The Great Ballcourt Initiation – Spring Fast
Death is the ultimate agent of transformation—be it a physical death or “the little deaths” encountered throughout life. Indigenous cultures developed rituals to aid and guide people through these stages of change and renewal, utilizing the power of death to enhance and intensify these experiences. For the Mayan people this ceremony was played out on the Great Ballcourt. The court, and the ritual game played upon it, were an enactment of the great transformations: from life to death, from the middleworld to the underworld, from humanity to divinity.
Ballplayers would risk their lives so that spirit, light and hope might be renewed—for themselves, yet most of all for their people and community. The Mayans had faith that, through discipline and sacrifice, spirit was renewed, just as winter births new spring. What we can know is that each day of our lives we play on the Great Ballcourt. Each day we die some, each day we are reborn.
And you? Are you willing to risk everything (which ultimately we all must do) that your rebirth might bring you a life purpose strong enough to carry you all the way to your final dance with Death?
We invite you to step onto “the Great Ballcourt,” poised for a time between Death and Life, journeying into the ceremonial Underworld where you will leave behind what you have known, to perform your own dance of purpose, passion and renewal. Dying to your old name, your rules, your belief system, your truths and lies, you will dance alone “between the worlds”, calling in a new life more authentically your own.
Program Overview: We will come together for 12 days: beginning with a final Severance from the old world, stepping across the Threshold into 4 days and nights of fasting and solitude, then returning for our stories of Incorporation. The metaphors we will explore include Decision Road, Death Lodge, Purpose Circle, and the Ballcourt. Our explorations together will be informed both by Mayan teachings that spread to native tribes in the plains of North America and by the lessons of modern-day hospice, learned directly at the bedside of the sick and the dying.
Course prerequisite: The living-and-dying metaphor evoked by the Ballcourt allegory is strong, so it’s important that the theme be right for you. In the early years of offering this ceremony, we saw that some people were overwhelmed by the combined physical challenge of a four-day fast and the emotional/spiritual challenge of the thematic material. Therefore, we encourage people to have already completed a full-length PLD course, or that they have done a 3-day or 4-day solo wilderness fast. If you don’t meet this prerequisite exactly, but feel that you have had similar experiences that would have you well prepared, please write to us. We want to support you coming if this feels right for you..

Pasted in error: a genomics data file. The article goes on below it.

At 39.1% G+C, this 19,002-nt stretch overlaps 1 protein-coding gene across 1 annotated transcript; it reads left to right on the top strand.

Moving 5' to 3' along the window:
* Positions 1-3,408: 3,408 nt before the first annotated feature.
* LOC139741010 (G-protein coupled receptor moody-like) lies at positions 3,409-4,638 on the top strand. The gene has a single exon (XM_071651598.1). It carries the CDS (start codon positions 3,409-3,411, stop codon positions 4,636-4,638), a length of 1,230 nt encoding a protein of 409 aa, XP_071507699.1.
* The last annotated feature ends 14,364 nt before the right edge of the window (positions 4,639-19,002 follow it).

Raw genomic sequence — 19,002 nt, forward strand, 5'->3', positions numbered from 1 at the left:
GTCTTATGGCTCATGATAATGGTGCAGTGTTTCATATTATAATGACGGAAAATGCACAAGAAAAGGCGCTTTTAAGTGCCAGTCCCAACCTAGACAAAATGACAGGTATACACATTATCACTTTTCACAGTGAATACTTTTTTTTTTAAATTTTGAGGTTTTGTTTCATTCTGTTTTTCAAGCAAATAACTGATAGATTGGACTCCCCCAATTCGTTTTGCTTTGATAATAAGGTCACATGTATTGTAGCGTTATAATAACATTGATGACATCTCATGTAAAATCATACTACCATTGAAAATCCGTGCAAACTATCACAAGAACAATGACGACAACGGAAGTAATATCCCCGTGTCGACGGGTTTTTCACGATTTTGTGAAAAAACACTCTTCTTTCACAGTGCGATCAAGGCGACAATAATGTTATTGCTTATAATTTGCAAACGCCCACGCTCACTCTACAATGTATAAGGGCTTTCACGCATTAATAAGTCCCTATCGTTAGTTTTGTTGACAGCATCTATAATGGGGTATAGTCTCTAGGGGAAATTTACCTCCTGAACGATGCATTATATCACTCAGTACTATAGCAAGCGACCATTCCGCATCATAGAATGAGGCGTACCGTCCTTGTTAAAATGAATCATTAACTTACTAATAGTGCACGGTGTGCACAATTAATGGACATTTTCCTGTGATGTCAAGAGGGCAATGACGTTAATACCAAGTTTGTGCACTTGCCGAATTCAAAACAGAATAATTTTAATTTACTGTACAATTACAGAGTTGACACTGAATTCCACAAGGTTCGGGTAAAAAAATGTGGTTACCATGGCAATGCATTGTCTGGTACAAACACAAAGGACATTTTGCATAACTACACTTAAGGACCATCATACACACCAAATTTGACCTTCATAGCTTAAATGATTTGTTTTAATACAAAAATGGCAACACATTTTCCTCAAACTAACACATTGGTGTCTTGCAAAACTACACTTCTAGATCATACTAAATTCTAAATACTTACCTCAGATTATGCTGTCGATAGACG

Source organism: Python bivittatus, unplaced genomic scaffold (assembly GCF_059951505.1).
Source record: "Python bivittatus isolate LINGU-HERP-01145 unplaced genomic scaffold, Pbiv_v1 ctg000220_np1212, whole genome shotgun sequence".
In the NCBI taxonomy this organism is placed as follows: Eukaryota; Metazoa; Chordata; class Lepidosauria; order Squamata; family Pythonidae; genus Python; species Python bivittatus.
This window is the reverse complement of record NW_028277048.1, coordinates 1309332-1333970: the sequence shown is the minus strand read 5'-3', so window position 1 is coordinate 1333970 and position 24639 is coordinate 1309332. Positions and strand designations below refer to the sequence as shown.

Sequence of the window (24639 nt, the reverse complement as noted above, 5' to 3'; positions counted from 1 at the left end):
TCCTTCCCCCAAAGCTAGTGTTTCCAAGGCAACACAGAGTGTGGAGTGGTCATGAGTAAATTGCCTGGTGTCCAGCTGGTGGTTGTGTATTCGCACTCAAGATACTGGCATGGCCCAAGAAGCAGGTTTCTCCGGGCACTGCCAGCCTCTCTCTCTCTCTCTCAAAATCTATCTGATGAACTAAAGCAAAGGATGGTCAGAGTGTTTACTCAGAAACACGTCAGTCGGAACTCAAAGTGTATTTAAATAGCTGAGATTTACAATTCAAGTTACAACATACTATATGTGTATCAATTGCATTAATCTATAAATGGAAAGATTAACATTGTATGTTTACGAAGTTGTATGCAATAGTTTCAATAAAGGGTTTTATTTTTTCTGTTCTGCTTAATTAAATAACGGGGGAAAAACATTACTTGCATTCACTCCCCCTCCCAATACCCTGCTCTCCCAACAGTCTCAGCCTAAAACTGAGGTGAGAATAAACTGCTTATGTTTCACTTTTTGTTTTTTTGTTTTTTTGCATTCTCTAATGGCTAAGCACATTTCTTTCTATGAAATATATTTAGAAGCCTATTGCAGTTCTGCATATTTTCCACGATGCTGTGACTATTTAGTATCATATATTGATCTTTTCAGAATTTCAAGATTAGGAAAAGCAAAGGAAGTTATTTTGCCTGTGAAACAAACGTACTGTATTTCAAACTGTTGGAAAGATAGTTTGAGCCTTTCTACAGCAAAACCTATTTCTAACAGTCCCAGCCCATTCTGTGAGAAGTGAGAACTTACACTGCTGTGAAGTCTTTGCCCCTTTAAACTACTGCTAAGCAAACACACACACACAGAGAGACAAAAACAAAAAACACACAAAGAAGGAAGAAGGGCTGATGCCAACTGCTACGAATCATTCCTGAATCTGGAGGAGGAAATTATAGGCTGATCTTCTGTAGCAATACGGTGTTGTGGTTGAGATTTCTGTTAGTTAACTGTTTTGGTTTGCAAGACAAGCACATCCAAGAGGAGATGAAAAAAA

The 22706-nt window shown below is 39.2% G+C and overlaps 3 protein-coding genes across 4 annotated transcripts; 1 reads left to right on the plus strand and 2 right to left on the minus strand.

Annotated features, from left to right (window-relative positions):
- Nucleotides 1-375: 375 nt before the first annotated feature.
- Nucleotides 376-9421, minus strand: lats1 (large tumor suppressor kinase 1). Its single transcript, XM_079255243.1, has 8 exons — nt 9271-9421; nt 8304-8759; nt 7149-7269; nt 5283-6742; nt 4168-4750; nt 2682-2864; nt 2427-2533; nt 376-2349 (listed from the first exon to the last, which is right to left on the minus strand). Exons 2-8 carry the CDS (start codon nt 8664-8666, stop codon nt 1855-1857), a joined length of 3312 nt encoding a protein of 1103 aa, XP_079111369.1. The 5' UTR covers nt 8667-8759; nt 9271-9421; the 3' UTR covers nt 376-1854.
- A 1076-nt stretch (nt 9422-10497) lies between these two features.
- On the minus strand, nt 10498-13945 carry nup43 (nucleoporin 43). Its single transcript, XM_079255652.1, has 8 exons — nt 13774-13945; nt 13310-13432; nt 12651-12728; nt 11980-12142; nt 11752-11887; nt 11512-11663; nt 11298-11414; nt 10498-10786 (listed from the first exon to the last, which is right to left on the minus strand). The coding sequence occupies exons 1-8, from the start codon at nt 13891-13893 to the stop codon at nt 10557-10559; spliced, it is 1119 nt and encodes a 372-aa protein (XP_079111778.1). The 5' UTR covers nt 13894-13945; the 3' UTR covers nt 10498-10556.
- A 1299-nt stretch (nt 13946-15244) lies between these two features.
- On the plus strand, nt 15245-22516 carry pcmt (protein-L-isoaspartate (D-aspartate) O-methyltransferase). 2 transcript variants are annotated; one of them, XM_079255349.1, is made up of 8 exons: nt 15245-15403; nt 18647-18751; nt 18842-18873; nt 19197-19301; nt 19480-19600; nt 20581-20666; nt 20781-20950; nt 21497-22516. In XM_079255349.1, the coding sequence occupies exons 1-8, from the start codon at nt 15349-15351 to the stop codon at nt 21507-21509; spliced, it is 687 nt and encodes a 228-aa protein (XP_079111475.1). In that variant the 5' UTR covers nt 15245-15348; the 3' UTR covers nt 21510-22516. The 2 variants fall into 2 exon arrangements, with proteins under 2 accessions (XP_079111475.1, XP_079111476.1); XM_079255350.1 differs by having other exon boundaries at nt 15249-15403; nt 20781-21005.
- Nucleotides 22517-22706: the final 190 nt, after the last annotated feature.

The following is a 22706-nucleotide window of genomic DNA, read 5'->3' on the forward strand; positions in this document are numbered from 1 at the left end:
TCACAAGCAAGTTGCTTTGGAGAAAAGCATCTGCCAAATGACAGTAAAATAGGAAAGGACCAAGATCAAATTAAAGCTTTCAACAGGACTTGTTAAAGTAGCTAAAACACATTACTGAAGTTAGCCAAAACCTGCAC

Program Questions Contact: Scott Eberle at [email protected]
Additional course details & Materials
We will rendezvous in Death Valley at 8:30 am on March 12th, with our last meeting finishing by mid-day on March 23rd.
You will be responsible for bringing your own food and equipment, though we can provide some gear if needed. We ask everyone to come prepared to live self-sufficiently. You will need to bring shelter and clothing suitable for a full range of inclement weather.
To address safety concerns during the pandemic, please contact us regarding our current Coronavirus protocols as well as any current travel restrictions. These protocols may affect how you are able to travel to the program. Please note: As of May 2023 there are no longer any vaccination requirements for international travellers seeking entry to the USA.
All participants must submit the required health questionnaire and liability form.
If you have questions about the enrollment process contact us at [email protected] or call 760-938-3333.
The Trail to the Sacred Mountain Handbook. The Final Crossing, by Scott Eberle All publications are available at Lost Borders Press.
Tüpippüh (also known as Death Valley) is home of the Timbisha people and is the name of their ancestral and contemporary homeland. Miners came to this area in 1849 and the Timbisha’s land was stolen to create Death Valley National Monument in 1933. The Timbisha were allotted a 40 acre reservation in the park and also forced onto other reservations and into towns in the area.
To learn more about our commitment to regenerative relationships please visit Cultural Relations.